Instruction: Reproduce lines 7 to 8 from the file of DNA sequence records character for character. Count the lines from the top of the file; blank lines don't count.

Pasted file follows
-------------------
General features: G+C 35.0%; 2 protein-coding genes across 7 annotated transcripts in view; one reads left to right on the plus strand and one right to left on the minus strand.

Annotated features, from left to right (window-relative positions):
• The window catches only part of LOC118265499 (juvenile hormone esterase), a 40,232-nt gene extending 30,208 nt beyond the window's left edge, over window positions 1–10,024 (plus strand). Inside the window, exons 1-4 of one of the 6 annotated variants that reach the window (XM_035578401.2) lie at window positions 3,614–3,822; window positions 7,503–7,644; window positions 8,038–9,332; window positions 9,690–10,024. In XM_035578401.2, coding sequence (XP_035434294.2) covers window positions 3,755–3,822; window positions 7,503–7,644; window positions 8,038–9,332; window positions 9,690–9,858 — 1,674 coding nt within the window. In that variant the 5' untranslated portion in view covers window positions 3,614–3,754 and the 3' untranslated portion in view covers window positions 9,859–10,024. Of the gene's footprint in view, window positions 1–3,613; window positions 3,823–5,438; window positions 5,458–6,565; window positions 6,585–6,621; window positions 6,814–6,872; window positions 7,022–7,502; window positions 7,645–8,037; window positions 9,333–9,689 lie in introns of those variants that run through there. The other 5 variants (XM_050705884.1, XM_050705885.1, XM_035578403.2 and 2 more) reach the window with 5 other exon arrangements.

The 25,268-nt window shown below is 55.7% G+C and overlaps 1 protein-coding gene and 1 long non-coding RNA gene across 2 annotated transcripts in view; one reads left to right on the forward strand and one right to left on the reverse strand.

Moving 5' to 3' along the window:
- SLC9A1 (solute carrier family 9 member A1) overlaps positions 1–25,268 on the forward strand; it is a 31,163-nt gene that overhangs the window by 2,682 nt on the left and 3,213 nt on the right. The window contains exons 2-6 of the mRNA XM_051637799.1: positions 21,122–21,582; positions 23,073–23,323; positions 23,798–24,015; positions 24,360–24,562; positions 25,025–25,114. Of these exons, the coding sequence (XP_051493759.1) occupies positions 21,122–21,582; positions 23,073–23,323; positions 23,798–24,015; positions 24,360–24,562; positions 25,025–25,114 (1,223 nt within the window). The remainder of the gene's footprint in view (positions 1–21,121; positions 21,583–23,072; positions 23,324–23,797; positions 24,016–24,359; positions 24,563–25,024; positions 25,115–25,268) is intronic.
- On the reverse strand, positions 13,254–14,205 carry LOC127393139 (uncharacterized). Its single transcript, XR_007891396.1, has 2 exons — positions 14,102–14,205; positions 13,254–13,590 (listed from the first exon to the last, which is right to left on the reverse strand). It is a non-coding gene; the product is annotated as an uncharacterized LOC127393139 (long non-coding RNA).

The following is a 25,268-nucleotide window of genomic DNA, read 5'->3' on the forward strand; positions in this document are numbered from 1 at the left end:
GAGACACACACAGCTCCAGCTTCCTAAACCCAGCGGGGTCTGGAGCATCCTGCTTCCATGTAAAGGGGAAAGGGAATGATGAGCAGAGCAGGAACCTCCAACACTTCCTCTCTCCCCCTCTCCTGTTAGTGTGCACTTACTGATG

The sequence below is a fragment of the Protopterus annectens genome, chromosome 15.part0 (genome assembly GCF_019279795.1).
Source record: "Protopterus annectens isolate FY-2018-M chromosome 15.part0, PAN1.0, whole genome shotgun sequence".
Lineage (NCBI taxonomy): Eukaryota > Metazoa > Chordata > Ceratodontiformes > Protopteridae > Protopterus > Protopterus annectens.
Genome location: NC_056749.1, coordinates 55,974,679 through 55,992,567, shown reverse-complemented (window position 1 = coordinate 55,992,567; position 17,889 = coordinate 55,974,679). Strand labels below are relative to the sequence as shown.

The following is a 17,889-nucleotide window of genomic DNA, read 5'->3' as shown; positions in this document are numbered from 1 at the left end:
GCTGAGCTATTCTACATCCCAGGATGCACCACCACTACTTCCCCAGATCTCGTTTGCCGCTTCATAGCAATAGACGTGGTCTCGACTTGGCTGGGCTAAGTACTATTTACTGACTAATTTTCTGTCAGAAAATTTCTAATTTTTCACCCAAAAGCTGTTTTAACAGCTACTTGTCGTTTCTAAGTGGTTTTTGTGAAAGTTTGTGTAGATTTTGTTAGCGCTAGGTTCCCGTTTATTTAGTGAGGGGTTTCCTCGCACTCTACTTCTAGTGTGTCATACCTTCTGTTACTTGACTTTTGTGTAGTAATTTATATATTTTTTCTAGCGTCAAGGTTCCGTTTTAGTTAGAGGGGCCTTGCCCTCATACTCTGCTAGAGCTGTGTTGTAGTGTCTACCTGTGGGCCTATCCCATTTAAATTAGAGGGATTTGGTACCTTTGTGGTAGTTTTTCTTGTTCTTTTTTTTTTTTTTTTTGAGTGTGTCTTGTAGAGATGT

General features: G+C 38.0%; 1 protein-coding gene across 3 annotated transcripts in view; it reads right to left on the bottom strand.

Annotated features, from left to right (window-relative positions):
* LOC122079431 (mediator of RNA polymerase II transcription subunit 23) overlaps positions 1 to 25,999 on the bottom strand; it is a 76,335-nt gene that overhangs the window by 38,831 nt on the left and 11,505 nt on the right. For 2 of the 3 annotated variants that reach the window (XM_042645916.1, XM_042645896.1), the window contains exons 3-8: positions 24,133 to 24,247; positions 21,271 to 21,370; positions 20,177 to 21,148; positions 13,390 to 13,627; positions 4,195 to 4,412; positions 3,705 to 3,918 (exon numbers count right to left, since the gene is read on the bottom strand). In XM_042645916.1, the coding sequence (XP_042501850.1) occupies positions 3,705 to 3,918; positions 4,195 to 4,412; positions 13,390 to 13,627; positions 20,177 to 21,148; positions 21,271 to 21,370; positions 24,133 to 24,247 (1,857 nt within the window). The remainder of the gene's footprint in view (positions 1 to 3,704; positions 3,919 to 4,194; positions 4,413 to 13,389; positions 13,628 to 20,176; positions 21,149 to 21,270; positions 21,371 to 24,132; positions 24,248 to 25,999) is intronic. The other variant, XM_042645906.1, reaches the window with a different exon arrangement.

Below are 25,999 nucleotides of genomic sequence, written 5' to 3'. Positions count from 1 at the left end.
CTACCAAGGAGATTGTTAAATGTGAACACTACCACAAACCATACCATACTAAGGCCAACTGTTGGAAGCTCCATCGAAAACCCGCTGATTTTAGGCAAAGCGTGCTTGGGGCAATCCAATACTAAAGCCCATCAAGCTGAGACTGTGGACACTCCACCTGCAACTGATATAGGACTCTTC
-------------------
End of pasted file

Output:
- On the reverse strand, positions 13,254–14,205 carry LOC127393139 (uncharacterized). Its single transcript, XR_007891396.1, has 2 exons — positions 14,102–14,205; positions 13,254–13,590 (listed from the first exon to the last, which is right to left on the reverse strand). It is a non-coding gene; the product is annotated as an uncharacterized LOC127393139 (long non-coding RNA).

The following is a 25,268-nucleotide window of genomic DNA, read 5'->3' on the forward strand; positions in this document are numbered from 1 at the left end: